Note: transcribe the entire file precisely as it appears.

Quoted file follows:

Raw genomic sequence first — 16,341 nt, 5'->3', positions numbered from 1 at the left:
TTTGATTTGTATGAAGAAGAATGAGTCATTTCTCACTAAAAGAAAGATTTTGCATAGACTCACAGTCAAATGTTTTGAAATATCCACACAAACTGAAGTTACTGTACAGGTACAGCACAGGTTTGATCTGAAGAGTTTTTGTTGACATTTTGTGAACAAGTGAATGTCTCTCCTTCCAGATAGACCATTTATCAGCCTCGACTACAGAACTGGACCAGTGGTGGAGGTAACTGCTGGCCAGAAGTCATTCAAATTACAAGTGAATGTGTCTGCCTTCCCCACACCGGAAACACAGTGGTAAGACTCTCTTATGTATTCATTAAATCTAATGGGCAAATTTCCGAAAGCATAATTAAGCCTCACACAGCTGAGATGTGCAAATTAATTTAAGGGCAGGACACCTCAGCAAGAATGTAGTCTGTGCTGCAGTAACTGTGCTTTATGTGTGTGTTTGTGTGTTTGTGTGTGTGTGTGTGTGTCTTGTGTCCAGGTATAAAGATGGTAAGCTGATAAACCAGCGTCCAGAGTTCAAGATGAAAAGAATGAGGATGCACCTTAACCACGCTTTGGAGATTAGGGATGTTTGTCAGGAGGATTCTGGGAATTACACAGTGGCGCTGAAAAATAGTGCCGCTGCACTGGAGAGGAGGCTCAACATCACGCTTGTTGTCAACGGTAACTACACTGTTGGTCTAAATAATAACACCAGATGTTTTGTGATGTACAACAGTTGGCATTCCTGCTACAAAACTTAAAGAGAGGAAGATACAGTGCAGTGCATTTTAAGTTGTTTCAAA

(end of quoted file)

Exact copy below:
Raw genomic sequence first — 16,341 nt, 5'->3', positions numbered from 1 at the left:
TTTGATTTGTATGAAGAAGAATGAGTCATTTCTCACTAAAAGAAAGATTTTGCATAGACTCACAGTCAAATGTTTTGAAATATCCACACAAACTGAAGTTACTGTACAGGTACAGCACAGGTTTGATCTGAAGAGTTTTTGTTGACATTTTGTGAACAAGTGAATGTCTCTCCTTCCAGATAGACCATTTATCAGCCTCGACTACAGAACTGGACCAGTGGTGGAGGTAACTGCTGGCCAGAAGTCATTCAAATTACAAGTGAATGTGTCTGCCTTCCCCACACCGGAAACACAGTGGTAAGACTCTCTTATGTATTCATTAAATCTAATGGGCAAATTTCCGAAAGCATAATTAAGCCTCACACAGCTGAGATGTGCAAATTAATTTAAGGGCAGGACACCTCAGCAAGAATGTAGTCTGTGCTGCAGTAACTGTGCTTTATGTGTGTGTTTGTGTGTTTGTGTGTGTGTGTGTGTGTCTTGTGTCCAGGTATAAAGATGGTAAGCTGATAAACCAGCGTCCAGAGTTCAAGATGAAAAGAATGAGGATGCACCTTAACCACGCTTTGGAGATTAGGGATGTTTGTCAGGAGGATTCTGGGAATTACACAGTGGCGCTGAAAAATAGTGCCGCTGCACTGGAGAGGAGGCTCAACATCACGCTTGTTGTCAACGGTAACTACACTGTTGGTCTAAATAATAACACCAGATGTTTTGTGATGTACAACAGTTGGCATTCCTGCTACAAAACTTAAAGAGAGGAAGATACAGTGCAGTGCATTTTAAGTTGTTTCAAA